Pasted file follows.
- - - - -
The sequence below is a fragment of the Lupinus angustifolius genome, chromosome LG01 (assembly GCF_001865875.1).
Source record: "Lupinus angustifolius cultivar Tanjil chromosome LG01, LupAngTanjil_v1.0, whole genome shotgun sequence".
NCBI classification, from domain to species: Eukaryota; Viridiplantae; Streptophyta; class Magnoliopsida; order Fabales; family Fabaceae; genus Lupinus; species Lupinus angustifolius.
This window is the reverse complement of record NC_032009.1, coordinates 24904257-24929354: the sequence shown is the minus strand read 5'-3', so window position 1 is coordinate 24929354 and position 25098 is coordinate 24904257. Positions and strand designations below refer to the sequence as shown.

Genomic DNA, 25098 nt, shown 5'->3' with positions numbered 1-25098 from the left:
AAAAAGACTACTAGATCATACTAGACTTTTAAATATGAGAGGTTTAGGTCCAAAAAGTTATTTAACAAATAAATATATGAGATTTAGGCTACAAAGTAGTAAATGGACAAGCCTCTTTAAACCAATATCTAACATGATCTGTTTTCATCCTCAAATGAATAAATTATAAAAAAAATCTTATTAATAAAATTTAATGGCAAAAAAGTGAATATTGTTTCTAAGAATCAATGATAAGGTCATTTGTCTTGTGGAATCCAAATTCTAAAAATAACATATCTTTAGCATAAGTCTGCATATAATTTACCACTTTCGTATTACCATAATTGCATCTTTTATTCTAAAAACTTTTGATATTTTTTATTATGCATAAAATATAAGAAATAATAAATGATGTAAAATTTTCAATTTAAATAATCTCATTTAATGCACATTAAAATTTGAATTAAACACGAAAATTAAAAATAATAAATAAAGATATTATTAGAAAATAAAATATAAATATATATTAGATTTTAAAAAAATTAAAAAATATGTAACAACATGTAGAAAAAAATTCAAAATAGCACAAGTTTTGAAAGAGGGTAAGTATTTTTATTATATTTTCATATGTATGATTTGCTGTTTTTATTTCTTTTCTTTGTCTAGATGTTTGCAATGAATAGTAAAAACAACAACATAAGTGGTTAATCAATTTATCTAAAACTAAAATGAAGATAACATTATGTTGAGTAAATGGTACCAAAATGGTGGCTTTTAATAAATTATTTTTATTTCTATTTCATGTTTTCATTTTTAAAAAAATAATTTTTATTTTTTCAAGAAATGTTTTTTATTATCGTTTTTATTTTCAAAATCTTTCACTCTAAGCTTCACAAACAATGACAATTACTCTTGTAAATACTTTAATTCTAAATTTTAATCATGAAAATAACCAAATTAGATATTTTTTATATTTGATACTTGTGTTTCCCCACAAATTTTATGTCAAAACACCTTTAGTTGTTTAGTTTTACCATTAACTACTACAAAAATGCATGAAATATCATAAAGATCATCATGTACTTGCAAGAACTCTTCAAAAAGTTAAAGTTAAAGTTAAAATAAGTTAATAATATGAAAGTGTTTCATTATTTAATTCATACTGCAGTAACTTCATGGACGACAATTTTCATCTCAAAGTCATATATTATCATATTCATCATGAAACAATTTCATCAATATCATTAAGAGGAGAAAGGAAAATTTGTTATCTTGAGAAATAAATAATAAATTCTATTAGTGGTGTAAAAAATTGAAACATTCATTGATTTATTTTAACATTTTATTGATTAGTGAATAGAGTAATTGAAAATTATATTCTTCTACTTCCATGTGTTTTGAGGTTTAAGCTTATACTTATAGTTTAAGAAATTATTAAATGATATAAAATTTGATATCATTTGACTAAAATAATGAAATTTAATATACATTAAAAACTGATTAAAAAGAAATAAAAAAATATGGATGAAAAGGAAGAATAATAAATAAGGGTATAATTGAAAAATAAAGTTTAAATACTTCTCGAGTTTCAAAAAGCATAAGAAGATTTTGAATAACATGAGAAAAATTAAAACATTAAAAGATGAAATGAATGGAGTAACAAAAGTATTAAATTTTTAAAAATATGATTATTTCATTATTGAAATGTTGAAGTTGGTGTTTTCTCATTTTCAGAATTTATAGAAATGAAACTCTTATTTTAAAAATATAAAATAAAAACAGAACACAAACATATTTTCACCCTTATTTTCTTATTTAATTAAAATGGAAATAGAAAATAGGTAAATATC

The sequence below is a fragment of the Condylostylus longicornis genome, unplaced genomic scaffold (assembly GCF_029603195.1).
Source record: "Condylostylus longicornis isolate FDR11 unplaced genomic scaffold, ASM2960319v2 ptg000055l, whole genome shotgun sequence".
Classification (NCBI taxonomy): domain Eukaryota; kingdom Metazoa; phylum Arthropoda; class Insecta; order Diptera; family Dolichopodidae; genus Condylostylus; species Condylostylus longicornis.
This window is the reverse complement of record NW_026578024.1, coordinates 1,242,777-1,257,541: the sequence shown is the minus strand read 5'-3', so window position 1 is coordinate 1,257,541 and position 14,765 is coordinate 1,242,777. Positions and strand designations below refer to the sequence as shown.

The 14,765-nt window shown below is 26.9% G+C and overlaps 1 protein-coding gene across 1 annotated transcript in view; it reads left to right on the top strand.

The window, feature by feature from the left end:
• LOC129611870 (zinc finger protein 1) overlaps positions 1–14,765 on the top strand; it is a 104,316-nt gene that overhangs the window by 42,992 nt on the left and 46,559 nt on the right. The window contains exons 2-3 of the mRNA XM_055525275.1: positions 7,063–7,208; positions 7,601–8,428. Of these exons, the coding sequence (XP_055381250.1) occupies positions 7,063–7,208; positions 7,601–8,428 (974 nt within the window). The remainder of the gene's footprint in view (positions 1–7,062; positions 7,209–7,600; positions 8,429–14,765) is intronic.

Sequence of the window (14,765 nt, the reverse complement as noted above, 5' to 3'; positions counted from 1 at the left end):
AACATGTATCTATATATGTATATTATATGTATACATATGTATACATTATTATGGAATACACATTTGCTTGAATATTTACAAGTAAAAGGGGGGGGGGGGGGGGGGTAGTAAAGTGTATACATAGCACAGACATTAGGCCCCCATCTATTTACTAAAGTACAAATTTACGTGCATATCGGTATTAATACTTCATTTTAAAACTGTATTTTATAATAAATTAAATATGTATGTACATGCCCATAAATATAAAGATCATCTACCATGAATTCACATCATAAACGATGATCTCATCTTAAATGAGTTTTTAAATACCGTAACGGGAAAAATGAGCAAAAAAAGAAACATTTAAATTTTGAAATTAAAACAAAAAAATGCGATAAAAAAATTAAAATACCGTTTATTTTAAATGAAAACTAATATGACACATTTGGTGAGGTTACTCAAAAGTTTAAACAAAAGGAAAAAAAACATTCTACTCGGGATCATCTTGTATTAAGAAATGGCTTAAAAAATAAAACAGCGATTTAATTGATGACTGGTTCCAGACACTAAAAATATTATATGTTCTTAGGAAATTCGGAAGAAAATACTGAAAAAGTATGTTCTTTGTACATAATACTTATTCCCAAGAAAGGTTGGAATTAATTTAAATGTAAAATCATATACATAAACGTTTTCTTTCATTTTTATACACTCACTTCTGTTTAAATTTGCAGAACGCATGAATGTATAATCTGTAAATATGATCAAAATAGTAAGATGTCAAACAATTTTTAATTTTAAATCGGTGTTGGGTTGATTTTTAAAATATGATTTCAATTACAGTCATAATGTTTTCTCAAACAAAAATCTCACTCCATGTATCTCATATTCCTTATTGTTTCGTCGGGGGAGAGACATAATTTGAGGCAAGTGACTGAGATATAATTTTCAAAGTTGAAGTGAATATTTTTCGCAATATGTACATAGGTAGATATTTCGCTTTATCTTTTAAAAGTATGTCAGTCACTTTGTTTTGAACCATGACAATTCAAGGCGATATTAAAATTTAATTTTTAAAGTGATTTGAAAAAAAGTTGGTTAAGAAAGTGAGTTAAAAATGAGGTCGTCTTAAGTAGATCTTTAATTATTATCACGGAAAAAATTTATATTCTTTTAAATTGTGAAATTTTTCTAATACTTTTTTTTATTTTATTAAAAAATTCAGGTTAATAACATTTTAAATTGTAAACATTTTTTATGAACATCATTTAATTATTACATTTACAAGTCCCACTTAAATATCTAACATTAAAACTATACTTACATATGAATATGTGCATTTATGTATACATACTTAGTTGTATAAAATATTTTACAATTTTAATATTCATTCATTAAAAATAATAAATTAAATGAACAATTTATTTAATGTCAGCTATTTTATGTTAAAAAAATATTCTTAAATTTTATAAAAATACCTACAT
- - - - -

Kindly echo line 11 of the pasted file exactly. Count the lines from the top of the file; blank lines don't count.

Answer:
The 14,765-nt window shown below is 26.9% G+C and overlaps 1 protein-coding gene across 1 annotated transcript in view; it reads left to right on the top strand.